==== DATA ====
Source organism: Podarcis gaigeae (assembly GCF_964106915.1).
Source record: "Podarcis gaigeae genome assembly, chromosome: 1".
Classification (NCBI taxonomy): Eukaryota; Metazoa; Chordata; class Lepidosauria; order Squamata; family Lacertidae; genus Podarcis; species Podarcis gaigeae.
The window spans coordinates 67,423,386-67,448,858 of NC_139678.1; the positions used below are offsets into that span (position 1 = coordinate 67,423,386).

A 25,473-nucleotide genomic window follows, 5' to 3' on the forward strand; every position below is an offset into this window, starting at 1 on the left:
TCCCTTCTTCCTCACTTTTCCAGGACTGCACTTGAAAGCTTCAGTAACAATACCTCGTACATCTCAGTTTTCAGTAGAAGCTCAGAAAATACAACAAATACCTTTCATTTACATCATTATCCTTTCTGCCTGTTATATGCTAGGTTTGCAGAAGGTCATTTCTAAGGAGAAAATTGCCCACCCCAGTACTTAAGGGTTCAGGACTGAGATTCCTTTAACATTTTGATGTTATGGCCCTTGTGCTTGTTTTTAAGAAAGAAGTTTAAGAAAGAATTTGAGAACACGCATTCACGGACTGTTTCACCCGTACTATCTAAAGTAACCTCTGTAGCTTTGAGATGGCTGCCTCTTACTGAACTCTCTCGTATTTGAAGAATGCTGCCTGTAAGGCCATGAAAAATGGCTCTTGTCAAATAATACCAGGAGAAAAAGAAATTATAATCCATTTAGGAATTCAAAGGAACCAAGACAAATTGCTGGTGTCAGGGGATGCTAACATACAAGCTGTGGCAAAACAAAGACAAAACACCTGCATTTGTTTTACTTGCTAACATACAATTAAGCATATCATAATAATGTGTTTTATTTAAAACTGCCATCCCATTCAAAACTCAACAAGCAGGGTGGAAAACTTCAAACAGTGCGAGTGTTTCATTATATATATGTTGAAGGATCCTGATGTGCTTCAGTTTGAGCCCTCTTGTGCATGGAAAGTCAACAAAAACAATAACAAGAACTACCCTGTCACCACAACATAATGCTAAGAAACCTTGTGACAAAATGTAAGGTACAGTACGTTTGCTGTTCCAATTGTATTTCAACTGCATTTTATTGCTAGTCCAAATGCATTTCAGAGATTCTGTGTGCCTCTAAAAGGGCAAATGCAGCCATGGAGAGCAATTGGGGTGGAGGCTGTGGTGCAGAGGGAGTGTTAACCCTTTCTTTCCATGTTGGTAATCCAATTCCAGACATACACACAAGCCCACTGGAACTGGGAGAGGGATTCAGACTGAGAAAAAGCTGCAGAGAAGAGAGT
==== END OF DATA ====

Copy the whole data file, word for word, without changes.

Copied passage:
Source organism: Podarcis gaigeae (assembly GCF_964106915.1).
Source record: "Podarcis gaigeae genome assembly, chromosome: 1".
Classification (NCBI taxonomy): Eukaryota; Metazoa; Chordata; class Lepidosauria; order Squamata; family Lacertidae; genus Podarcis; species Podarcis gaigeae.
The window spans coordinates 67,423,386-67,448,858 of NC_139678.1; the positions used below are offsets into that span (position 1 = coordinate 67,423,386).

A 25,473-nucleotide genomic window follows, 5' to 3' on the forward strand; every position below is an offset into this window, starting at 1 on the left:
TCCCTTCTTCCTCACTTTTCCAGGACTGCACTTGAAAGCTTCAGTAACAATACCTCGTACATCTCAGTTTTCAGTAGAAGCTCAGAAAATACAACAAATACCTTTCATTTACATCATTATCCTTTCTGCCTGTTATATGCTAGGTTTGCAGAAGGTCATTTCTAAGGAGAAAATTGCCCACCCCAGTACTTAAGGGTTCAGGACTGAGATTCCTTTAACATTTTGATGTTATGGCCCTTGTGCTTGTTTTTAAGAAAGAAGTTTAAGAAAGAATTTGAGAACACGCATTCACGGACTGTTTCACCCGTACTATCTAAAGTAACCTCTGTAGCTTTGAGATGGCTGCCTCTTACTGAACTCTCTCGTATTTGAAGAATGCTGCCTGTAAGGCCATGAAAAATGGCTCTTGTCAAATAATACCAGGAGAAAAAGAAATTATAATCCATTTAGGAATTCAAAGGAACCAAGACAAATTGCTGGTGTCAGGGGATGCTAACATACAAGCTGTGGCAAAACAAAGACAAAACACCTGCATTTGTTTTACTTGCTAACATACAATTAAGCATATCATAATAATGTGTTTTATTTAAAACTGCCATCCCATTCAAAACTCAACAAGCAGGGTGGAAAACTTCAAACAGTGCGAGTGTTTCATTATATATATGTTGAAGGATCCTGATGTGCTTCAGTTTGAGCCCTCTTGTGCATGGAAAGTCAACAAAAACAATAACAAGAACTACCCTGTCACCACAACATAATGCTAAGAAACCTTGTGACAAAATGTAAGGTACAGTACGTTTGCTGTTCCAATTGTATTTCAACTGCATTTTATTGCTAGTCCAAATGCATTTCAGAGATTCTGTGTGCCTCTAAAAGGGCAAATGCAGCCATGGAGAGCAATTGGGGTGGAGGCTGTGGTGCAGAGGGAGTGTTAACCCTTTCTTTCCATGTTGGTAATCCAATTCCAGACATACACACAAGCCCACTGGAACTGGGAGAGGGATTCAGACTGAGAAAAAGCTGCAGAGAAGAGAGT